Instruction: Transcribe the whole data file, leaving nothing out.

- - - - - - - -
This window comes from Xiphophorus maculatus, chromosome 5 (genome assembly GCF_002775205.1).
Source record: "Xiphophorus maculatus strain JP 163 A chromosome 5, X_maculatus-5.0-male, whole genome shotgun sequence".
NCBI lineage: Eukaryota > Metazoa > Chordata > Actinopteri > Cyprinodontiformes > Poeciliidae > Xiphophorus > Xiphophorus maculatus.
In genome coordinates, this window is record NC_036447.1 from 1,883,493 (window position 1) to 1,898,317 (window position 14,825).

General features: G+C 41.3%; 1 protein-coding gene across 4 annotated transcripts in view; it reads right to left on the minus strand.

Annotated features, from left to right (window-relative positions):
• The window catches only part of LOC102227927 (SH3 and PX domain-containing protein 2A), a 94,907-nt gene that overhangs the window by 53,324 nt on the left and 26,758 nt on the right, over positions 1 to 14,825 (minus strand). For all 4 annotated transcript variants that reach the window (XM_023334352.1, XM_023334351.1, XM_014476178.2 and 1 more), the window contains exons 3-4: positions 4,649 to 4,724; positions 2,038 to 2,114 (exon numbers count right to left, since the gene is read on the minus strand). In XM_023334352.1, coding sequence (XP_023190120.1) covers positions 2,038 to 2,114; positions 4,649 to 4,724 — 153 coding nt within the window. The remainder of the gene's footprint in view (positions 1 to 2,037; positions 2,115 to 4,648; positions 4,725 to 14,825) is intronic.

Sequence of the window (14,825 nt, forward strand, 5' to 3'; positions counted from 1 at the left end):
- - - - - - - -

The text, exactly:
This window comes from Xiphophorus maculatus, chromosome 5 (genome assembly GCF_002775205.1).
Source record: "Xiphophorus maculatus strain JP 163 A chromosome 5, X_maculatus-5.0-male, whole genome shotgun sequence".
NCBI lineage: Eukaryota > Metazoa > Chordata > Actinopteri > Cyprinodontiformes > Poeciliidae > Xiphophorus > Xiphophorus maculatus.
In genome coordinates, this window is record NC_036447.1 from 1,883,493 (window position 1) to 1,898,317 (window position 14,825).

General features: G+C 41.3%; 1 protein-coding gene across 4 annotated transcripts in view; it reads right to left on the minus strand.

Annotated features, from left to right (window-relative positions):
• The window catches only part of LOC102227927 (SH3 and PX domain-containing protein 2A), a 94,907-nt gene that overhangs the window by 53,324 nt on the left and 26,758 nt on the right, over positions 1 to 14,825 (minus strand). For all 4 annotated transcript variants that reach the window (XM_023334352.1, XM_023334351.1, XM_014476178.2 and 1 more), the window contains exons 3-4: positions 4,649 to 4,724; positions 2,038 to 2,114 (exon numbers count right to left, since the gene is read on the minus strand). In XM_023334352.1, coding sequence (XP_023190120.1) covers positions 2,038 to 2,114; positions 4,649 to 4,724 — 153 coding nt within the window. The remainder of the gene's footprint in view (positions 1 to 2,037; positions 2,115 to 4,648; positions 4,725 to 14,825) is intronic.

Sequence of the window (14,825 nt, forward strand, 5' to 3'; positions counted from 1 at the left end):